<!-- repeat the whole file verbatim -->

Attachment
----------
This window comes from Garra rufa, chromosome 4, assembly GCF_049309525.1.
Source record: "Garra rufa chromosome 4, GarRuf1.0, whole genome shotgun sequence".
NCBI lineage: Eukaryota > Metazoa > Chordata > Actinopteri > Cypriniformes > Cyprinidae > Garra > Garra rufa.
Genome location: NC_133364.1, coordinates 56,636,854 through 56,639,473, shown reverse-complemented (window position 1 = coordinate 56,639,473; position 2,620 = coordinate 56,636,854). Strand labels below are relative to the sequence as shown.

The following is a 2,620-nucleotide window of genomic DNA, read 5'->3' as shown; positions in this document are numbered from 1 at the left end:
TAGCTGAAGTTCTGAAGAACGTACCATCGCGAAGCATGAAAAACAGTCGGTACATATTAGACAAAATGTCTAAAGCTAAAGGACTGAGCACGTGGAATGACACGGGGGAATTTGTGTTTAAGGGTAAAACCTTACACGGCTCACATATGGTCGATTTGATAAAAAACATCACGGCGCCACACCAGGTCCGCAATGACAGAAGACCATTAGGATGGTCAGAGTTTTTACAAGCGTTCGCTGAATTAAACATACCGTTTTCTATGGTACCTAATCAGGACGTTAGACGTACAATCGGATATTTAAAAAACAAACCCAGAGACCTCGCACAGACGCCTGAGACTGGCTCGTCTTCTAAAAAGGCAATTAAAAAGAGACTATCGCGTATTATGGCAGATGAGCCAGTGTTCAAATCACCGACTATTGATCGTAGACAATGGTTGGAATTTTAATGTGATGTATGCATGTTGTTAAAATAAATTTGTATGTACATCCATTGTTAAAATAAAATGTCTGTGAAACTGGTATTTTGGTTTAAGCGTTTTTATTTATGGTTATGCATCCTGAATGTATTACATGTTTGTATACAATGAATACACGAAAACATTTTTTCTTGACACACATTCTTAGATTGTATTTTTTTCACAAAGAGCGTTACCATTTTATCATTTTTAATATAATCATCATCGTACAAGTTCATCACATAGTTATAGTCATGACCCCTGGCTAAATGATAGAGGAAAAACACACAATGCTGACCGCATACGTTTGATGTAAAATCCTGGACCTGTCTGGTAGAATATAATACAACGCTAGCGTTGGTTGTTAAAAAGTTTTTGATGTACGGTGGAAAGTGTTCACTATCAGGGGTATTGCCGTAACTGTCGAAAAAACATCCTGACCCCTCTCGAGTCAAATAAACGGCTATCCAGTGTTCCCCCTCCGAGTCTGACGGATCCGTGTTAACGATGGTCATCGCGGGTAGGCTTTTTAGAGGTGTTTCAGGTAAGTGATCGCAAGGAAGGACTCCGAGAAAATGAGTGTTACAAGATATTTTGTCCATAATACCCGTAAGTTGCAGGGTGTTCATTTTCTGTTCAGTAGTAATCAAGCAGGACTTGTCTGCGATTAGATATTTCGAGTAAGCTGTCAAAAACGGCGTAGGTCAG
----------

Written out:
This window comes from Garra rufa, chromosome 4, assembly GCF_049309525.1.
Source record: "Garra rufa chromosome 4, GarRuf1.0, whole genome shotgun sequence".
NCBI lineage: Eukaryota > Metazoa > Chordata > Actinopteri > Cypriniformes > Cyprinidae > Garra > Garra rufa.
Genome location: NC_133364.1, coordinates 56,636,854 through 56,639,473, shown reverse-complemented (window position 1 = coordinate 56,639,473; position 2,620 = coordinate 56,636,854). Strand labels below are relative to the sequence as shown.

The following is a 2,620-nucleotide window of genomic DNA, read 5'->3' as shown; positions in this document are numbered from 1 at the left end:
TAGCTGAAGTTCTGAAGAACGTACCATCGCGAAGCATGAAAAACAGTCGGTACATATTAGACAAAATGTCTAAAGCTAAAGGACTGAGCACGTGGAATGACACGGGGGAATTTGTGTTTAAGGGTAAAACCTTACACGGCTCACATATGGTCGATTTGATAAAAAACATCACGGCGCCACACCAGGTCCGCAATGACAGAAGACCATTAGGATGGTCAGAGTTTTTACAAGCGTTCGCTGAATTAAACATACCGTTTTCTATGGTACCTAATCAGGACGTTAGACGTACAATCGGATATTTAAAAAACAAACCCAGAGACCTCGCACAGACGCCTGAGACTGGCTCGTCTTCTAAAAAGGCAATTAAAAAGAGACTATCGCGTATTATGGCAGATGAGCCAGTGTTCAAATCACCGACTATTGATCGTAGACAATGGTTGGAATTTTAATGTGATGTATGCATGTTGTTAAAATAAATTTGTATGTACATCCATTGTTAAAATAAAATGTCTGTGAAACTGGTATTTTGGTTTAAGCGTTTTTATTTATGGTTATGCATCCTGAATGTATTACATGTTTGTATACAATGAATACACGAAAACATTTTTTCTTGACACACATTCTTAGATTGTATTTTTTTCACAAAGAGCGTTACCATTTTATCATTTTTAATATAATCATCATCGTACAAGTTCATCACATAGTTATAGTCATGACCCCTGGCTAAATGATAGAGGAAAAACACACAATGCTGACCGCATACGTTTGATGTAAAATCCTGGACCTGTCTGGTAGAATATAATACAACGCTAGCGTTGGTTGTTAAAAAGTTTTTGATGTACGGTGGAAAGTGTTCACTATCAGGGGTATTGCCGTAACTGTCGAAAAAACATCCTGACCCCTCTCGAGTCAAATAAACGGCTATCCAGTGTTCCCCCTCCGAGTCTGACGGATCCGTGTTAACGATGGTCATCGCGGGTAGGCTTTTTAGAGGTGTTTCAGGTAAGTGATCGCAAGGAAGGACTCCGAGAAAATGAGTGTTACAAGATATTTTGTCCATAATACCCGTAAGTTGCAGGGTGTTCATTTTCTGTTCAGTAGTAATCAAGCAGGACTTGTCTGCGATTAGATATTTCGAGTAAGCTGTCAAAAACGGCGTAGGTCAG